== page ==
Fertilizer Runoff Killing Gulf

Dead ZoneThis year’s dead zone in the Gulf of Mexico, usually around 6,000 to 7,000 square miles, might well be the largest in history. The culprit? Heavy rains and flooding in the Midwest. All that runoff from the breadbasket will make its way downstream carrying copious amounts of agricultural fertilizer runoff into the Gulf. Time magazine has the story.

The Gulf dead zone, second largest in the world, is composed of oxygen-depleted water that does not support life. The process by which it forms is known as “hypoxia.” Basically, the process starts with nitrogen and phosphorous- based fertilizers being swept in quantity through the Mississippi River basin and into the Gulf at the Louisiana Delta. The fertilizer fuels the growth of algae which eventually dies or is eaten by zooplankton. Bacteria feed on the mass of dead algae and the zooplankton’s feces, exhausting the water’s oxygen as they do. (more…)

Honey Bee Population in Decline

Honey BeeTwo-breaking stories on bee decline, pesticides and politics. The European Union has imposed a two-year ban on the use of certain pesticides linked to bee deaths. This comes after a report citing three specific pesticides from a group known as neonicotinoids as a major cause in the decline. Chemical manufacturers — specifically Germany’s Bayer and the Swiss Syngenta — fought fiercely to stop the ban. Some 300,000 people in the U.K. signed a petition supporting the ban. Even with that, the British Parliament  voted to side against the EU plan.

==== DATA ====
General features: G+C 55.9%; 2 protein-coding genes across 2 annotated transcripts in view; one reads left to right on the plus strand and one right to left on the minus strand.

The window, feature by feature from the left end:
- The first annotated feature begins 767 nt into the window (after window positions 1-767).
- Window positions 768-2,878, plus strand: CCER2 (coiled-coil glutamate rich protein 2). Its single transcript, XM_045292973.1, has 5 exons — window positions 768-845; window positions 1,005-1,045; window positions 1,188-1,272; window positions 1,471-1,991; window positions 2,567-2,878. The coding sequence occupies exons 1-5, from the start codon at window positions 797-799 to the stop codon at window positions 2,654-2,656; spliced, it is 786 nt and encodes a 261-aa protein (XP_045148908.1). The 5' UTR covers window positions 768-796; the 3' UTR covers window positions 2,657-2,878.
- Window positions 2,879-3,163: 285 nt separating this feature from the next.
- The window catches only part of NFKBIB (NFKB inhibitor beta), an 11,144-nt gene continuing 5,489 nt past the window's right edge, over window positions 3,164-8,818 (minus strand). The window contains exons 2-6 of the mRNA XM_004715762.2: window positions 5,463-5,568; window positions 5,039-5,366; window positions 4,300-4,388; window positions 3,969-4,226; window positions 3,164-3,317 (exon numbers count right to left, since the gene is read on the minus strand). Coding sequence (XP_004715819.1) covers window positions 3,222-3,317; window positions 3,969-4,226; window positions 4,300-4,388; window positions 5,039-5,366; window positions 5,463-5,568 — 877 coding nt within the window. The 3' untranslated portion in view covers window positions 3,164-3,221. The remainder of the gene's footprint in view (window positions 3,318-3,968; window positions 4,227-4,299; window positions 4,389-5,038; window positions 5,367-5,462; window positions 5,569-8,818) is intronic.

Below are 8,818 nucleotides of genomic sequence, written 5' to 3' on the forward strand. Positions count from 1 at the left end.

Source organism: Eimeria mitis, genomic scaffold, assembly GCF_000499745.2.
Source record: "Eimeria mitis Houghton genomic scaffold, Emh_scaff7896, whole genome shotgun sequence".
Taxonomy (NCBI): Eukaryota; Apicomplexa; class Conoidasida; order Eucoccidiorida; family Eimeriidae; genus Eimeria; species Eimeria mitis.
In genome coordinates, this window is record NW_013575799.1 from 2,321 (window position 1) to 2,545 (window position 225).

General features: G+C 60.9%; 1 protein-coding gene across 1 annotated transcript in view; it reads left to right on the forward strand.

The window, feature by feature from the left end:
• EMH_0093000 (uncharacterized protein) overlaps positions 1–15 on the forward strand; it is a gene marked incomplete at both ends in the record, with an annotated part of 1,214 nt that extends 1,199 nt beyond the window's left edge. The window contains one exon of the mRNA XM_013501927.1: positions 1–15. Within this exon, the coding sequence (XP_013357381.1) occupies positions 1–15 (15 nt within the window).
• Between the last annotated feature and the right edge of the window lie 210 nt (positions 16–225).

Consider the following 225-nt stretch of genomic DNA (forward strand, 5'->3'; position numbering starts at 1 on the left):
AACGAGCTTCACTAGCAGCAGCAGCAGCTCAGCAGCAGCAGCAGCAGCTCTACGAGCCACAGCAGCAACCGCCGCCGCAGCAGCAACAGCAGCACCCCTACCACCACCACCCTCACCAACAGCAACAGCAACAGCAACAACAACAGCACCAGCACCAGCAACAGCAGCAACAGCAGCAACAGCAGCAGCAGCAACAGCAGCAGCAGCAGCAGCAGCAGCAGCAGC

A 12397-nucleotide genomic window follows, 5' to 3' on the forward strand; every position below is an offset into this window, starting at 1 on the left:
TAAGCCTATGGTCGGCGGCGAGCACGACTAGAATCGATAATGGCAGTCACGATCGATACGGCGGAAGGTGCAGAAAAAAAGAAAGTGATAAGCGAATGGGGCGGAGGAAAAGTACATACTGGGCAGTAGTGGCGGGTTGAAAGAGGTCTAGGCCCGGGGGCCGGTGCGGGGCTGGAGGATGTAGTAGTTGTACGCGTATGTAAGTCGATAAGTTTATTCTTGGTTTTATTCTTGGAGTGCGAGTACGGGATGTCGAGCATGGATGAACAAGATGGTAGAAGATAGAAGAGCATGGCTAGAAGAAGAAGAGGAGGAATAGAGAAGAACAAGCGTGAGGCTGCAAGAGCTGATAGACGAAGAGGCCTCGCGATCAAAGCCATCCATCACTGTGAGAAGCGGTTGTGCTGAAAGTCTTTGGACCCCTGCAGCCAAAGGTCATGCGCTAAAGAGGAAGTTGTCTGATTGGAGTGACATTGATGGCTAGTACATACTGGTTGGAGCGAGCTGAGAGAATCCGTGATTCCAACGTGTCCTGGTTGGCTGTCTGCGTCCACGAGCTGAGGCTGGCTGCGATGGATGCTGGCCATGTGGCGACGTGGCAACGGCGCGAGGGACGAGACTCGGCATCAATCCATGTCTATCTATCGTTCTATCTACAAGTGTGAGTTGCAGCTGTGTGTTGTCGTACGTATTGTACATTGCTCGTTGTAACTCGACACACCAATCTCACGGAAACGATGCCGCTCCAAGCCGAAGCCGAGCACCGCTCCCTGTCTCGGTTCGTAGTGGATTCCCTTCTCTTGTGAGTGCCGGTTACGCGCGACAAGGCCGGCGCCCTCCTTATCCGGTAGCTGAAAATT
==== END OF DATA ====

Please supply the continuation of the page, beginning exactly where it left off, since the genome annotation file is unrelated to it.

Second story: Here in the U.S., the federal government released a study citing a variety of reasons for bee decline. In addition to pesticides, mite infestations, lack of nutrition, and genetic variation all contribute according to the study. The study was seen as a response to the EU’s banning of certain pesticides linked to bees deaths. “At E.P.A. we let science drive the outcome of decision making,” said Jim Jones, the agency’s acting assistant administrator for chemical safety and pollution prevention. “There are non-trivial costs to society if we get this wrong.”  Translation: Risking our entire population of honey bees is trivial in the face of losing a few dollars for big chemical and agricultural companies. (more…)